This one is a bit different as it was not initially designed as illuminations for the holiday season, but in memory of the victims of the 1995 Kobe earthquake (hanshin daishinsai). This is the earthquake that shattered the Kobe-Awaji area in January 1995. It killed more than 6,400 people and destroyed most of what Kobe used to be back then. Kobe Luminarie was thought of as a way to appease the souls of the deceased and to also show that the city is and will always be reborn, no matter what tragedy might occur.
The illuminations started in 1995, in the winter right after the earthquake and the tradition continue up until today, showing the same impressive light arcades every year, but somehow always changing the shades of the colors and the shapes of the structures.
As you can imagine, the atmosphere is a bit soberer than the one you would expect in front of such a display of beauty and technology. There is classical music playing in the background, and for a while, you forget and literally get an out-of-this-world feeling.
The lights are placed in such a way that they resemble the stained glass from a cathedral (or maybe the mosaics from a mosque), while the arcades seem to usher you into some fairy tale palace or dome.
Now, this is a commemorative event, but as any event that gathers hundreds of thousands of people every year, you can imagine a huge crowd and a certain degree of commercialism in all this. There are yatai (food stalls) selling food and sweets almost everywhere after you reach the end of the arcades just like in other Japanese matsuris (festivals).
The place has also become a Mecca for couples (you literally have little chance to see people going there by themselves) and for foreigners of which the popularity and the artistic beauty of the place attract more and more every year.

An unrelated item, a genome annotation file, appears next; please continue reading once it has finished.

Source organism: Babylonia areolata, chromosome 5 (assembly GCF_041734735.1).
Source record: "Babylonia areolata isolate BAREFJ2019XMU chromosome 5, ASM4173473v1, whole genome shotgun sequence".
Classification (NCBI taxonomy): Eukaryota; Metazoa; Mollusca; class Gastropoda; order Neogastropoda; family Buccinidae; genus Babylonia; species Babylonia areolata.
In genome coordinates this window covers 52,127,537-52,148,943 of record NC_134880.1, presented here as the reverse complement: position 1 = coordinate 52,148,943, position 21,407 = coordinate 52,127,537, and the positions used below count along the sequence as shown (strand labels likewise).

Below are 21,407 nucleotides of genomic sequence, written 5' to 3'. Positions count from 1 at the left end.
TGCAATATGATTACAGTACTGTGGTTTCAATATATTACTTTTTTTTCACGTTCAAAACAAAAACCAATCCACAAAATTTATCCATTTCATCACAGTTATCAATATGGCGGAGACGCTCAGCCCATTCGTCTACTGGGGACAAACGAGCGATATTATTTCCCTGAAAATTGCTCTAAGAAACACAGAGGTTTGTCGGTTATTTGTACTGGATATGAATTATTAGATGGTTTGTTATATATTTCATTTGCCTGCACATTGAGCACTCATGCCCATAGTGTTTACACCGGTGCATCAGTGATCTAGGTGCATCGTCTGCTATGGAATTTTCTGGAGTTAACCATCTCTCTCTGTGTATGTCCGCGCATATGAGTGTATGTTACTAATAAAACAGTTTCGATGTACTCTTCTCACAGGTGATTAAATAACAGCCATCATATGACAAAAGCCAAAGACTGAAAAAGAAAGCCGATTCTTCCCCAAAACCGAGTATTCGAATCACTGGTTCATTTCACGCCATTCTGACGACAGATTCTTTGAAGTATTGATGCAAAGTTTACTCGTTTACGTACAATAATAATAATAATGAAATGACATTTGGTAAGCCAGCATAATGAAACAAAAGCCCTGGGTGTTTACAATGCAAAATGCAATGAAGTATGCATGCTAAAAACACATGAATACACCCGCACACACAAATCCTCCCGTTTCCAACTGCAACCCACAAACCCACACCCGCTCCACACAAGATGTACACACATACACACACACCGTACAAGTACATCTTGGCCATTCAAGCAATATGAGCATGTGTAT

Unlike Nabana no Sato, the Kobe Luminarie is only held for 10 days in the beginning of December (December 2 to 11, 2016), for a mere 2 to 3 hours a day, so you will need to plan your trip in advance in order not to miss it.
The entrance is free (after all, the event is held on the streets of Kobe), but the venue is only accessible from the JR Motomachi (元町) Station or the Hanshin Motomachi Station, and there are also a lot of traffic restrictions put in place.
For more info, you can check the map of the event here (Japanese only).
It is quite difficult to pick just one or two places with breathtaking illuminations in Tokyo since most of its main tourist spots have impressive decorations. However, there is one place in Tokyo where style is rule no. 1 and where the city is awake all night long. That is Roppongi (六本木).
I mentioned above the light tunnels in Nabana no Sato. Well, the Roppongi Hills illuminations are something similar to that, only that here, the whole street and the surrounding trees are the ones that form the tunnel. This is also a wonderful viewpoint (for couples mostly, but not only). I mean, what can be better than to take a picture with your loved one against a background of lights, with Tokyo Tower standing high in the distance.
But what you see in the picture above is only a small part of what awaits you in Tokyo Midtown, which is truly a display of art, creativity, and craft. The huge building, which you can access directly from the Roppongi Station, holds an almost infinite variety of Christmas decorations, from the main halls to the gardens, terraces, and the main entrance.